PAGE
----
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TitleAqueous geochemistry in mineral exploration
AuthorLeybourne, M I
SourceMineral deposits of Canada: a synthesis of major deposit-types, district metallogeny, the evolution of geological provinces, and exploration methods; by Goodfellow, W D (ed.); Geological Association of Canada, Mineral Deposits Division, Special Publication no. 5, 2007 p. 1007-1033
Alt SeriesNatural Resources Canada, Contribution Series 20170067
PublisherGeological Association of Canada, Mineral Deposits Division (St. John's, NL, Canada)
Mediapaper; DVD; digital
RelatedThis publication is contained in Mineral deposits of Canada: a synthesis of major deposit-types, district metallogeny, the evolution of geological provinces, and exploration methods
File formatpdf
ProvinceNew Brunswick
NTS21O/01; 21O/02SE; 21O/02NE; 21O/07SE; 21O/07NE; 21O/08; 21O/09; 21O/10SE; 21O/10NE; 21P/04; 21P/05; 21P/12
Lat/Long WENS -66.7500 -65.5000 47.7500 47.0000
Subjectseconomic geology; geochemistry; mineral occurrences; mineral potential; mineral deposits; mineralization; mineral exploration; exploration methods; geochemical surveys; water geochemistry; groundwater geochemistry; lake water geochemistry; volcanogenic deposits; porphyry deposits; porphyry copper; copper; nickel; zinc; gold; platinum; diamond; kimberlites; Bathurst Mining Camp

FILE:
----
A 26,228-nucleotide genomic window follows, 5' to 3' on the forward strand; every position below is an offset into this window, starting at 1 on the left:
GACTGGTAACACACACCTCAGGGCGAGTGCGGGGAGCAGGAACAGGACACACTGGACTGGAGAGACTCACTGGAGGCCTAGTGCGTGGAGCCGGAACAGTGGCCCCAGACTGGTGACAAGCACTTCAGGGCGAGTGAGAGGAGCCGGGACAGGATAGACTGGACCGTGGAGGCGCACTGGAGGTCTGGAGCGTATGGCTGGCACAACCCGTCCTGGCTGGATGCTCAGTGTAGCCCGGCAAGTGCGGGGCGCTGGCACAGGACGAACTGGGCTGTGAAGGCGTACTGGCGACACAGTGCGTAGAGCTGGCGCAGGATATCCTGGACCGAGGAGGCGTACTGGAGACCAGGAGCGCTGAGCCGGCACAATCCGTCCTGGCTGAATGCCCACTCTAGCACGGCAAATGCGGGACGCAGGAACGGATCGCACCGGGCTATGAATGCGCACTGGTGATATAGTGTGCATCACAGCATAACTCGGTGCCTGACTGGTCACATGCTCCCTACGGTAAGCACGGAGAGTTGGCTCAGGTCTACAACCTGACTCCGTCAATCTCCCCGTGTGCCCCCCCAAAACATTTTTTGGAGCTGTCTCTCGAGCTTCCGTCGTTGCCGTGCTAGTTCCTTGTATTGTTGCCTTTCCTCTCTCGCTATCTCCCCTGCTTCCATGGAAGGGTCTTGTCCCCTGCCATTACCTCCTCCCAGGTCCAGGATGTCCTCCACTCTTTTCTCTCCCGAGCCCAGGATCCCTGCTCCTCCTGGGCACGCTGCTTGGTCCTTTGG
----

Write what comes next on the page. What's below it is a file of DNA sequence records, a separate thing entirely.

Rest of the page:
Illustrationssketch maps; graphs; photographs; tables
ProgramConsolidating Canada's Geoscience Knowledge
ProgramTargeted Geoscience Initiative (TGI-3), 2005-2010
AbstractGround and surface waters are important media for the geochemical exploration of many different styles of mineralization. Water-transported (hydromorphic) metals can develop anomalous concentrations and reveal hidden mineralization directly (dissolved phase) and by adsorption/precipitation reactions with suspended and bed-load stream sediments (labile fraction). Groundwater recharges to depth, resulting in greater likelihood of interacting with buried mineralization compared to surface geochemical methods. Advances in the understanding of ore formation processes, water-rock interaction, and metals transport/attenuation in the secondary environment are enhancing the efficacy of aqueous geochemical exploration. Overcoming the issue of false anomalies is aided by traditional and nontraditional isotopic techniques to more directly fingerprint metal sources, in particular through the use of Pb and S isotopes. Advances in analytical technologies should permit such isotopic analyses, traditionally not used by the exploration industry due to cost, to become as routine as elemental analyses are today. This paper synthesizes the current thinking and state of the art of surficial geochemical methods that are useful to the mineral exploration industry. Examples of how ground and surface waters vector to mineralization are presented for a number of deposit types (volcanogenic massive sulphide, gold, porphyry copper, sedimentary exhalative, unconformity
uranium, kimberlite diamond, and Cu-Ni-PGE). The most successful aqueous-phase indicators of mineralization are those that are ore-associated and mobile in solution.

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